Thursday, June 01, 2006

Growing Up Buttermilk

I grew up in a neighborhood that became a black neighborhood as the 60s social experiment known as Model Cities tore down the ramshackle downtown and moved the blacks that lived there into the better poorer neighborhoods to the north of the city. Slowly but surely, we became the minority living in a minority neighborhood. Some fanciful Hollywood movies attempt to portray the American South during this period, but most concentrate on portrayals of the black side of that experience and many miss the real experience of both sides. It was tough at times but seldom as violent or strained as the movies make it out to be. It was the slow begruding acceptance of each other and the coming to lose our fears and our anger. It was sometimes very funny.

Blacks have a word for a white kid growing up in a black neighborhood: Buttermilk. I grew up Buttermilk. No regrets. I don't think that will be understood by some historical plumbers, but I don't care much. It was a time of stories. Here is one.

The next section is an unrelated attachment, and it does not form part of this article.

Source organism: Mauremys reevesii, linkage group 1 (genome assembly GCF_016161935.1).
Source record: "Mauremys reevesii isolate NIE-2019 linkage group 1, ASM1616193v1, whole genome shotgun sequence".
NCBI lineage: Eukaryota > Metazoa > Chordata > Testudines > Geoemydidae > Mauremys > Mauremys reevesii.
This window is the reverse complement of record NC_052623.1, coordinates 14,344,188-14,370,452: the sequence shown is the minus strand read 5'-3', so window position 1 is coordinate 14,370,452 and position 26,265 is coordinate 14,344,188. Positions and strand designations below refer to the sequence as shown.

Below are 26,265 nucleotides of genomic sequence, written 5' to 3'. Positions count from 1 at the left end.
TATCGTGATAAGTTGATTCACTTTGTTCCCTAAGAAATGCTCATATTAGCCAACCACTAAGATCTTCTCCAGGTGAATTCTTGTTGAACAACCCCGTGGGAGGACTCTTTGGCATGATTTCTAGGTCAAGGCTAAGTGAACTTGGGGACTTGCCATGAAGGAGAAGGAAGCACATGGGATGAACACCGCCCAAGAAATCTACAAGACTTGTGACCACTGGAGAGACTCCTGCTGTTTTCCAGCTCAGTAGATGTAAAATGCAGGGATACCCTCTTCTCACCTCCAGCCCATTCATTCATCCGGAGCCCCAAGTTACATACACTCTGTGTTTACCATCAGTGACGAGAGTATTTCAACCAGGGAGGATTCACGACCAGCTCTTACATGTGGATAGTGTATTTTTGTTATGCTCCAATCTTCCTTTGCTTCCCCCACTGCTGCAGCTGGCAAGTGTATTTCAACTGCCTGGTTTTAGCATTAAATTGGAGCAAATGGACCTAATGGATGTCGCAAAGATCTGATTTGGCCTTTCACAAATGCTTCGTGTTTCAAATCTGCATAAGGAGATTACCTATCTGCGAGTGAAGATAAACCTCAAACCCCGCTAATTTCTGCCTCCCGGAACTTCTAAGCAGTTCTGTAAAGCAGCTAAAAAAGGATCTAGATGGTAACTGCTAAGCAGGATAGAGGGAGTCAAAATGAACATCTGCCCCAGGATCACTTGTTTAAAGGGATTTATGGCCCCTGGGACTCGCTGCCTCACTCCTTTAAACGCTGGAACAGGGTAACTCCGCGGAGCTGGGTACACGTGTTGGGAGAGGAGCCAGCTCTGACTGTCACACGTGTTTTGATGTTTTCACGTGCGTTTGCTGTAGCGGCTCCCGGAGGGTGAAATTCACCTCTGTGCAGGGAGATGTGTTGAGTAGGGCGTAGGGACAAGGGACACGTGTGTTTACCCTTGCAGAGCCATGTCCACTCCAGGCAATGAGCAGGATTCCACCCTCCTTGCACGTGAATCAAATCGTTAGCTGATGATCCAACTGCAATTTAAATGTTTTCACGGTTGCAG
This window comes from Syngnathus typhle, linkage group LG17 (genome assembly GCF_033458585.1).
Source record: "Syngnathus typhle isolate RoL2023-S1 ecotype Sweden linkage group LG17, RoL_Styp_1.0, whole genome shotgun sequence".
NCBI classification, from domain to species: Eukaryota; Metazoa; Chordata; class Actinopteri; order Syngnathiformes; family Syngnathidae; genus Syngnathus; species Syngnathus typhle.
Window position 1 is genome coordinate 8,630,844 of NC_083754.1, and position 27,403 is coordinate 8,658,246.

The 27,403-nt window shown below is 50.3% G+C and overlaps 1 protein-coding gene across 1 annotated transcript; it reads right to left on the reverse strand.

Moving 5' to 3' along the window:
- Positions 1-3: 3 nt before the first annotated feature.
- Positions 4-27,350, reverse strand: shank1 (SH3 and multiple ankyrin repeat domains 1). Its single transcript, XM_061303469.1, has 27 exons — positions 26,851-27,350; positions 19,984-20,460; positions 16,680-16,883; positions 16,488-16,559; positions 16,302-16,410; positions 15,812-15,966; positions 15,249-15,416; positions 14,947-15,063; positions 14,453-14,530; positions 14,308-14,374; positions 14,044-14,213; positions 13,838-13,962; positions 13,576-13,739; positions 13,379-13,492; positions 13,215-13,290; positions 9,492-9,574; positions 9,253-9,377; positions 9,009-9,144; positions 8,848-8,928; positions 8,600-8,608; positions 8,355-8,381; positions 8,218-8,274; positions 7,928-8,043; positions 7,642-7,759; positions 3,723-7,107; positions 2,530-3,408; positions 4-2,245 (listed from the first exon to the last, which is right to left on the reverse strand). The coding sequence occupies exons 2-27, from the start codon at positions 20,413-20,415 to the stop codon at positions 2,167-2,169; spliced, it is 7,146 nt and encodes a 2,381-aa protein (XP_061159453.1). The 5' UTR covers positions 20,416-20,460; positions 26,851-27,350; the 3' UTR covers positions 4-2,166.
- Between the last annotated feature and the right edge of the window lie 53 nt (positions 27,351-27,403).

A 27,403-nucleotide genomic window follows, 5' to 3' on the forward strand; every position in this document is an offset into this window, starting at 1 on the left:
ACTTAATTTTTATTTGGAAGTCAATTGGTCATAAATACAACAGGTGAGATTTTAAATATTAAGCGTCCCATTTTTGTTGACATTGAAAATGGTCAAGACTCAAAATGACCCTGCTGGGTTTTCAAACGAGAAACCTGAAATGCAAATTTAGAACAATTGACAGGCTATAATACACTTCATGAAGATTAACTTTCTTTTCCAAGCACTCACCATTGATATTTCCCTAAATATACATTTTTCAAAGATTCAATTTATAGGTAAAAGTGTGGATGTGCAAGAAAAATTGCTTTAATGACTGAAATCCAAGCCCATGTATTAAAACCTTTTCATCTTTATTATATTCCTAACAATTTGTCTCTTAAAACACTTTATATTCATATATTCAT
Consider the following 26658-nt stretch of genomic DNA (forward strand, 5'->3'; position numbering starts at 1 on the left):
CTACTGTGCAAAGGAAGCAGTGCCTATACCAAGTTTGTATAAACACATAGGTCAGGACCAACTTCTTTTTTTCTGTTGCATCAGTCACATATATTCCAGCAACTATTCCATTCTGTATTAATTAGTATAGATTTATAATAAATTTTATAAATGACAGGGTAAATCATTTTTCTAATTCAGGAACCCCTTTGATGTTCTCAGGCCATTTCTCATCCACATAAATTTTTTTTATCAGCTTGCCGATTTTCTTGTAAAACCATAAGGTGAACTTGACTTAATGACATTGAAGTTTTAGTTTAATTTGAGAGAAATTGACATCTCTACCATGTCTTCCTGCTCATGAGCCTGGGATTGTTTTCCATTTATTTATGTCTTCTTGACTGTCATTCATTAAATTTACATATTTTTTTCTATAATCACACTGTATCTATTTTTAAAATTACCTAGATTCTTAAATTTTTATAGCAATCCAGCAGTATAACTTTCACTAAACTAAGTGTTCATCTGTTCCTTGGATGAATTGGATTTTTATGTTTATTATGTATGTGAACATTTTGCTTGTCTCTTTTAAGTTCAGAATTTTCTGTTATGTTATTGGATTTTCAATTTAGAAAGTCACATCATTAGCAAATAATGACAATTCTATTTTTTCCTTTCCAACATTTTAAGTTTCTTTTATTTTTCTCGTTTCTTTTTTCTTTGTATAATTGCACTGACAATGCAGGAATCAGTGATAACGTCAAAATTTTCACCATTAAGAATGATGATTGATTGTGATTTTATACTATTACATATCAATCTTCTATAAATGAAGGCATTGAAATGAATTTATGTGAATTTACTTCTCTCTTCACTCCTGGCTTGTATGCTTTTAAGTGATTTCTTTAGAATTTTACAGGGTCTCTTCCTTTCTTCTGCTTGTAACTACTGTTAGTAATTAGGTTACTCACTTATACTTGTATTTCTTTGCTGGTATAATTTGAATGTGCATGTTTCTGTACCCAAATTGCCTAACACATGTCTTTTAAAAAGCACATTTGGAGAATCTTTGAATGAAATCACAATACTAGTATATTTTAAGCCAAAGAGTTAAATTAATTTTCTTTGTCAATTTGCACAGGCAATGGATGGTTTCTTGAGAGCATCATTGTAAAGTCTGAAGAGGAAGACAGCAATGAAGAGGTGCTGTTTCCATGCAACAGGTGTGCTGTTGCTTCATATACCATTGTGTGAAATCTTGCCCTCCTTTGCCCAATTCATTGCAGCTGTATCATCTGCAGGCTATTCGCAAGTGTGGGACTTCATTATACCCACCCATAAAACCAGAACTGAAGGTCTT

While I was in college, my younger brother decided to engage in a horticulture experiment by putting marijuana seeds in my Mother’s wooden flower pot on the front porch of our house. My father made the flower pot for my Mom. Night after night I would come home from class and see it growing there, large and healthy by dint of my Mother’s talented but na├»ve skills. In such a neighborhood, that shade of green does not go unnoticed but it did go unmolested as my Dad was not someone to trifle with. One night, I decided it was just too risky so at 2AM, I picked up the flower pot and took it into the backyard.

When I came home the next afternoon from class, my Mother greeted me at the door and asked if I knew where her flower was. I hemmed and hawed and finally confessed that it was in the backyard. She asked me why and I told her. She immediately collapsed on the couch in a fit of hysterical laughter. This was not the expected reaction so when she calmed down, I asked why she wasn’t mad. She said she should be but that at that moment my Dad was walking up and down the street asking the neighbors if they knew who had stolen her ‘pot’. I imagine the conversations when he left were quite interesting.

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